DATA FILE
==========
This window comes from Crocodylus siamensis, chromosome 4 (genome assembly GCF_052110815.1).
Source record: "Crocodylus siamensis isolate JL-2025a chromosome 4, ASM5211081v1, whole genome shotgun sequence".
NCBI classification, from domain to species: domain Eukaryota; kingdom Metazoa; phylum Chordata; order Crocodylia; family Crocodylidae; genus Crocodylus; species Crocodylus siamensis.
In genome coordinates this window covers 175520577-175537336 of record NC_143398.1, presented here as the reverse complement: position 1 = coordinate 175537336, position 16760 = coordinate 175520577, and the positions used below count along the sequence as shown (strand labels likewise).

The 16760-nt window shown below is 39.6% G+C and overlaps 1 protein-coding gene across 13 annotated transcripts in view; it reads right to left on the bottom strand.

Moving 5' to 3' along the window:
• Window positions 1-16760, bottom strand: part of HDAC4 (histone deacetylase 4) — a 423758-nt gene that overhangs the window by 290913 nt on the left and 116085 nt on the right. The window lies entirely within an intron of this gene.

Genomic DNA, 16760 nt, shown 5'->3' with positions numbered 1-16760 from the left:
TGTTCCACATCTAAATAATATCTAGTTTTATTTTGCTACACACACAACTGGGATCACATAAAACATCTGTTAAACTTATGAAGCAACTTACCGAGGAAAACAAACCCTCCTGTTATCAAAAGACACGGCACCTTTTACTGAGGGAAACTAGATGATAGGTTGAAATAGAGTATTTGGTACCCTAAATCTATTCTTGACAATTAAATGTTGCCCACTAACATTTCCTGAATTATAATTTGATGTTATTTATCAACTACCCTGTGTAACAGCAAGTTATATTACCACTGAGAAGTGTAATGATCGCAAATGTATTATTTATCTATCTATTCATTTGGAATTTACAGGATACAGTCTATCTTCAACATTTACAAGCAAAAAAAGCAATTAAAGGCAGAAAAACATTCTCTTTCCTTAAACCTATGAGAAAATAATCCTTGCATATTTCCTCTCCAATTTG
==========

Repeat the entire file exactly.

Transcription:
This window comes from Crocodylus siamensis, chromosome 4 (genome assembly GCF_052110815.1).
Source record: "Crocodylus siamensis isolate JL-2025a chromosome 4, ASM5211081v1, whole genome shotgun sequence".
NCBI classification, from domain to species: domain Eukaryota; kingdom Metazoa; phylum Chordata; order Crocodylia; family Crocodylidae; genus Crocodylus; species Crocodylus siamensis.
In genome coordinates this window covers 175520577-175537336 of record NC_143398.1, presented here as the reverse complement: position 1 = coordinate 175537336, position 16760 = coordinate 175520577, and the positions used below count along the sequence as shown (strand labels likewise).

The 16760-nt window shown below is 39.6% G+C and overlaps 1 protein-coding gene across 13 annotated transcripts in view; it reads right to left on the bottom strand.

Moving 5' to 3' along the window:
• Window positions 1-16760, bottom strand: part of HDAC4 (histone deacetylase 4) — a 423758-nt gene that overhangs the window by 290913 nt on the left and 116085 nt on the right. The window lies entirely within an intron of this gene.

Genomic DNA, 16760 nt, shown 5'->3' with positions numbered 1-16760 from the left:
TGTTCCACATCTAAATAATATCTAGTTTTATTTTGCTACACACACAACTGGGATCACATAAAACATCTGTTAAACTTATGAAGCAACTTACCGAGGAAAACAAACCCTCCTGTTATCAAAAGACACGGCACCTTTTACTGAGGGAAACTAGATGATAGGTTGAAATAGAGTATTTGGTACCCTAAATCTATTCTTGACAATTAAATGTTGCCCACTAACATTTCCTGAATTATAATTTGATGTTATTTATCAACTACCCTGTGTAACAGCAAGTTATATTACCACTGAGAAGTGTAATGATCGCAAATGTATTATTTATCTATCTATTCATTTGGAATTTACAGGATACAGTCTATCTTCAACATTTACAAGCAAAAAAAGCAATTAAAGGCAGAAAAACATTCTCTTTCCTTAAACCTATGAGAAAATAATCCTTGCATATTTCCTCTCCAATTTG